Current Master of Public Health graduate students, Lisa Jackson and Dyane Tower, recently sat down to talk with Dr. Elliott Fisher, the newly appointed director of The Dartmouth Institute for Health Policy and Clinical Practice (TDI), on what got him started in medicine, TDI’s most important health care contributions to date, and what its future might look like here at Dartmouth and beyond.
Lisa Jackson (LJ): What first inspired you to pursue a career in health care?
Elliot Fisher (EF): I decided that I would try a few things after college, so I drove an ambulance in Somerville, Massachusetts. I was interested in the outdoors and had done a lot of climbing and wanted to be able to learn more first aid to take care of friends who had gotten hurt. I began to notice the gap between the quality of care that I had received as the son of a Harvard faculty member compared to the care that the residents of Somerville received. This was part of why I chose to go to med school—so I could help improve care. (I also enjoyed providing care.) Commitment to making the world a better place was instilled in me by my father growing up.
Dyane Tower (DT): What has been your favorite TDI project that you have contributed research to?
EF: The project that was an incredible opportunity to be a part of was our look at the health implications of geographic variations in spending. It took me from being a health services researcher to someone who had to show up in Washington to explain the findings. The findings were relevant to policy in ways that I could never have anticipated and seem to be having a continuing impact on health care today.
LJ: What have been TDI’s most important contributions to health care so far?
EF: First, emphasizing the importance of engaging and empowering patients through the work done by Jack Wennberg and Al Mulley on shared decision making. Second, utilizing modern scientific methods in the improvement of health care delivery through the work done by Paul Batalden, Gene Nelson, and others. And third, working to align payment and delivery systems with the care that patients want and need.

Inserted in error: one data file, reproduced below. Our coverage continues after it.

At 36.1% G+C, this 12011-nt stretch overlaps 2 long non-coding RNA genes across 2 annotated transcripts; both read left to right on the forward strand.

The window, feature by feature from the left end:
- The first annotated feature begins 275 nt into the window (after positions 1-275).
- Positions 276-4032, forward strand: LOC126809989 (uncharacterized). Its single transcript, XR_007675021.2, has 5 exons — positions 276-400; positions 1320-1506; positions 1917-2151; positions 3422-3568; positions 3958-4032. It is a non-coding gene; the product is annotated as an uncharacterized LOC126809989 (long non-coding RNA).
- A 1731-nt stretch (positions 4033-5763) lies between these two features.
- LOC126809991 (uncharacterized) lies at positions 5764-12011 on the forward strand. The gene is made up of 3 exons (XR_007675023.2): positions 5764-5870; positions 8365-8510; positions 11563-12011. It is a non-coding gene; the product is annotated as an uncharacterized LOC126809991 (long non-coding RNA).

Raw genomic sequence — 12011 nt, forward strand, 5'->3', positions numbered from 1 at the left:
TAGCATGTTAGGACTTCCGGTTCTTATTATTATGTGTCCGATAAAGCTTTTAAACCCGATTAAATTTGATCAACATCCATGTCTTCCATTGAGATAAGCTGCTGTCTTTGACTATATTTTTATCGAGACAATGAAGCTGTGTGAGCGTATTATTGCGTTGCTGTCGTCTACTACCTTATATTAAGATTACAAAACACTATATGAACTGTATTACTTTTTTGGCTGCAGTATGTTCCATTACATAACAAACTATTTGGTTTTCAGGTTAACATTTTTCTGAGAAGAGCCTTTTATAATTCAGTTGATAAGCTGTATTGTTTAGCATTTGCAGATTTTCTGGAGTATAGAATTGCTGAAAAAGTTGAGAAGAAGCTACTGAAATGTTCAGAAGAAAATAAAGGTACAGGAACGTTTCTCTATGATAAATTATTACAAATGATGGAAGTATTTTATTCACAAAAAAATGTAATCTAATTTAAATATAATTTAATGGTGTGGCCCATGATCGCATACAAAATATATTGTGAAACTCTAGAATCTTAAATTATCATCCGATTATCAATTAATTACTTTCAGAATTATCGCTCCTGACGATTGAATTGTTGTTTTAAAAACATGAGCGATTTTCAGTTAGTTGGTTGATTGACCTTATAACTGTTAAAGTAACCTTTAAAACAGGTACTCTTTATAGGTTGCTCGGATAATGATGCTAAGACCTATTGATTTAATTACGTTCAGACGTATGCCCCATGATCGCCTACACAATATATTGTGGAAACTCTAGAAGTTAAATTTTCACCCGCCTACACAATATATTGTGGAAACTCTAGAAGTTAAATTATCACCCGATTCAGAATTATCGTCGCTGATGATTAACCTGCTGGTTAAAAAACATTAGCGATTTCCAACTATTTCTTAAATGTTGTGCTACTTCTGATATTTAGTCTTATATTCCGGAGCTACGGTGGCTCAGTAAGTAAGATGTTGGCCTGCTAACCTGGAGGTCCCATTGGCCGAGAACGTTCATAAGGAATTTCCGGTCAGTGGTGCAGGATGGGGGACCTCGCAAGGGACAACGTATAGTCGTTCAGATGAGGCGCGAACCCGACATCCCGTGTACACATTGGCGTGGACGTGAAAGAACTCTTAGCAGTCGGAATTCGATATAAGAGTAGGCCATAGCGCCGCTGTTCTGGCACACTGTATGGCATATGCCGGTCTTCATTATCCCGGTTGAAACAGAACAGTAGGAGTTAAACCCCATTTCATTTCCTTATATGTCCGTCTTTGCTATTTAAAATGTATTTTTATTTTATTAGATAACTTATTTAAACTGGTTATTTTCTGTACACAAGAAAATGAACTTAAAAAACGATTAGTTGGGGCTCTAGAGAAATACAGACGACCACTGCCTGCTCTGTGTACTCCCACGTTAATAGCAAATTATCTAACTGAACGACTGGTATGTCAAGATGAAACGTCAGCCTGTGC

DT: What makes TDI different, special, or unique from other public health programs in the nation?
EF: First, we are committed to asking important and difficult questions about health and health care, like can there be too much health care? Second, we have a sharp focus on understanding the failures of and the challenges facing health care delivery systems and what we might do to make them better. We emphasize an epidemiologic way of thinking about care.
LJ: Do you have any plans for further integrating TDI into the broader graduate community through collaboration with other graduate programs on campus?
EF: We are already strengthening our collaboration with Tuck. TDI and Tuck share responsibility for the Master of Health Care Delivery Science—a mid-career master’s program. We want to build on that by bringing graduate students from TDI, Geisel, Tuck, Thayer, and Arts and Sciences together to focus on creating a sustainable health system.
DT: I have heard there may be plans for a new building; would TDI be looking to move to campus in the near future? (TDI is currently located in the Centerra Business Park in Lebanon, New Hampshire.)
EF: There is a new building being built on the Dartmouth-Hitchcock campus, which is where the research community of TDI will be based. It will be a great space, and will be next to people doing all sorts of interesting things in bioinformatics and statistics. We are also committed to getting space on campus for the educational programs to increase multidisciplinary teaching. It is really important that students are a part of the broader Dartmouth community of students, and being on campus will help that.
LJ: As the new director, what is your number one priority for TDI?
EF: To build on our amazing current strengths in research and education and our strong current partnerships with delivery systems here and elsewhere to make Dartmouth the preeminent academic institution addressing problems in health care delivery in the United States.
DT: What is your favorite recreational activity when you are not working?
EF: If it’s warm enough, I will be on my bike. If it’s cold enough, I’ll be on my cross-country skis. We are so lucky to live here because of the great outdoor opportunities. Moving to Vermont wasn’t a difficult decision—it’s a great place to bring up kids and you can go right outside the house to cross country ski or bike anytime. I love the outdoors.
Dr. Fisher follows Drs. Jack Wennberg and Jim Weinstein in leading TDI, originally founded in 1988 by Dr. Wennberg. To learn more about Dr. Fisher’s goals for TDI and read his bio, please visit the TDI site.
by Lisa Jackson and Dyane Tower